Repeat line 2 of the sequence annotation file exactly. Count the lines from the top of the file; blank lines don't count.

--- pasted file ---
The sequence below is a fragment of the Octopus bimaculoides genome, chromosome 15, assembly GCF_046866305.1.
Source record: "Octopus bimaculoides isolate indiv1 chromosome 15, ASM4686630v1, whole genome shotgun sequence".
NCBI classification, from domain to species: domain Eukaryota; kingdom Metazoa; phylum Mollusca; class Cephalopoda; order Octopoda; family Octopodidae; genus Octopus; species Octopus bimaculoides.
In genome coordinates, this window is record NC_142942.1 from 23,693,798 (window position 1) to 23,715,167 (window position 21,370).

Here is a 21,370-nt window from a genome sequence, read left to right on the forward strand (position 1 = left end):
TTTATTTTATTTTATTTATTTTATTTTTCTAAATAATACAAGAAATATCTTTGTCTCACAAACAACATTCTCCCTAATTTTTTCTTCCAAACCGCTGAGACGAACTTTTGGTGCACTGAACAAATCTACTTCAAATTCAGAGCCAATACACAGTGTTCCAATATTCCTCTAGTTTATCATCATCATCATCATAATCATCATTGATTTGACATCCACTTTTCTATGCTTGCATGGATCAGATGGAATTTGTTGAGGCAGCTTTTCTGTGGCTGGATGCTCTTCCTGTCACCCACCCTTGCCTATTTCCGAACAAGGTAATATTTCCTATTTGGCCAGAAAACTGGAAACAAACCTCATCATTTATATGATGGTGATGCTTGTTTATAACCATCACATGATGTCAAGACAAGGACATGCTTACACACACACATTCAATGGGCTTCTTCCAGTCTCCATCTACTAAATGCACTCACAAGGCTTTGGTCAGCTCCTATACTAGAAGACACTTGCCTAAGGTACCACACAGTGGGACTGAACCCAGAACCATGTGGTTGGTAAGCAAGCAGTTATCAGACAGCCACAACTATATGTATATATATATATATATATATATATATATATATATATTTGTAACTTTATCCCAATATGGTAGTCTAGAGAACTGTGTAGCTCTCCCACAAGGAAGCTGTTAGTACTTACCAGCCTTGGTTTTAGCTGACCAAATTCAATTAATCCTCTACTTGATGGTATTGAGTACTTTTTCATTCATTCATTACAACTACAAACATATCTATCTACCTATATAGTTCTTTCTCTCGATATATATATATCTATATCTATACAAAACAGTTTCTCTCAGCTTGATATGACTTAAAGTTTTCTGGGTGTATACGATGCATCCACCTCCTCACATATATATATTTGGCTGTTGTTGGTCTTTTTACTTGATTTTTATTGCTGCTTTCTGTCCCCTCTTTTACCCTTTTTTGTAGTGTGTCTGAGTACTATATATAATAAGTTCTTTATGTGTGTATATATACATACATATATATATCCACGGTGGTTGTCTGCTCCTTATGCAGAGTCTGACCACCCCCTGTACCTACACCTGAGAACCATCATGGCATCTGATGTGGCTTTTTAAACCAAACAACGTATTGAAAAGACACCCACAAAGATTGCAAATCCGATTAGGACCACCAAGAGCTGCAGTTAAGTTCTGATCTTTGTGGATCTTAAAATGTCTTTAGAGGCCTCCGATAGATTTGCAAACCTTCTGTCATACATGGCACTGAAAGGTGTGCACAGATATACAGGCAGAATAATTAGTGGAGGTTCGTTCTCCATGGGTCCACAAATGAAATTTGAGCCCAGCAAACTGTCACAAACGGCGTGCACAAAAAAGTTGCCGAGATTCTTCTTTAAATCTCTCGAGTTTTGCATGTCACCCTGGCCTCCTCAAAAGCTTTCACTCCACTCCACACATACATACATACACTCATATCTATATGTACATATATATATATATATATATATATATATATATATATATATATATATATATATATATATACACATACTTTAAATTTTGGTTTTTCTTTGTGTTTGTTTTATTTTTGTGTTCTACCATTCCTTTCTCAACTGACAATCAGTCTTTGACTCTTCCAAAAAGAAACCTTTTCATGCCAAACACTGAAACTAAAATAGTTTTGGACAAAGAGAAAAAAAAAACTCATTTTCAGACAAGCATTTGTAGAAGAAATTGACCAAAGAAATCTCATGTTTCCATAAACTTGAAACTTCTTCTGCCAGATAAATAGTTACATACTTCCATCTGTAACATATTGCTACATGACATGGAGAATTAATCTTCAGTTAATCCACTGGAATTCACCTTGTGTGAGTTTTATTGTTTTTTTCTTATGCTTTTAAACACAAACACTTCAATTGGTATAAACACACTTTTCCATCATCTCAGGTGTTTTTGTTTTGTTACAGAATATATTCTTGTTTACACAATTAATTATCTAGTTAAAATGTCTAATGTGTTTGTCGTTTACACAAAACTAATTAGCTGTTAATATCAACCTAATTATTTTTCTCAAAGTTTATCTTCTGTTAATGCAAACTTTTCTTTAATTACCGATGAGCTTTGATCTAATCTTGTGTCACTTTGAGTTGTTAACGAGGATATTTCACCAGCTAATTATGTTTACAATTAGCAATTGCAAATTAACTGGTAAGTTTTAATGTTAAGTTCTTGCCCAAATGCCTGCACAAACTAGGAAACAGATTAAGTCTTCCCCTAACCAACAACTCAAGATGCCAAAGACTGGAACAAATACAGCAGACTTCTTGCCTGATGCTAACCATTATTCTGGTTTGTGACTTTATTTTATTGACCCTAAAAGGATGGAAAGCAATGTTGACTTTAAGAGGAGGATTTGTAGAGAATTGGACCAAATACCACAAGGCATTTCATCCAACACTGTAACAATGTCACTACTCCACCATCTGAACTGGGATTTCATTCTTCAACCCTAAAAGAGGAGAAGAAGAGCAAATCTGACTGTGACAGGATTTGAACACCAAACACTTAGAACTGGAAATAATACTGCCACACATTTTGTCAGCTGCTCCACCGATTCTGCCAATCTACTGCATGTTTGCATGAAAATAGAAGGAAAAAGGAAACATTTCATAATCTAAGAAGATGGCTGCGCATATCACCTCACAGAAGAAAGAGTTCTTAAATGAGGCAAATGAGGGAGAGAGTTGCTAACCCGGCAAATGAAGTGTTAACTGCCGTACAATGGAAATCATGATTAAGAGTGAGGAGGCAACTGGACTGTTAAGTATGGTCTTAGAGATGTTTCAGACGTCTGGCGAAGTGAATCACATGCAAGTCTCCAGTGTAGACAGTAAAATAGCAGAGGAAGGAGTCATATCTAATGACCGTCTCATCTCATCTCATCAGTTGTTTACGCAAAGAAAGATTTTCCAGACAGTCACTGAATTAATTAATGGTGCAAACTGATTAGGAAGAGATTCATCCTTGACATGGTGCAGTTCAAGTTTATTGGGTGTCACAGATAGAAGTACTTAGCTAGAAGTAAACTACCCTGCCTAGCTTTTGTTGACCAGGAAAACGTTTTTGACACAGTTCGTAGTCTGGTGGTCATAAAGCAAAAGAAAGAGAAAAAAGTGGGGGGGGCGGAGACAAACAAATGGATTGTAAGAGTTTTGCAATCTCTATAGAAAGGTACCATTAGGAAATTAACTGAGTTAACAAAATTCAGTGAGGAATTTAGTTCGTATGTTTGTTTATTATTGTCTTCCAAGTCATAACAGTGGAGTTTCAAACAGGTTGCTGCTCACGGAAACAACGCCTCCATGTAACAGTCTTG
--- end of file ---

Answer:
Source record: "Octopus bimaculoides isolate indiv1 chromosome 15, ASM4686630v1, whole genome shotgun sequence".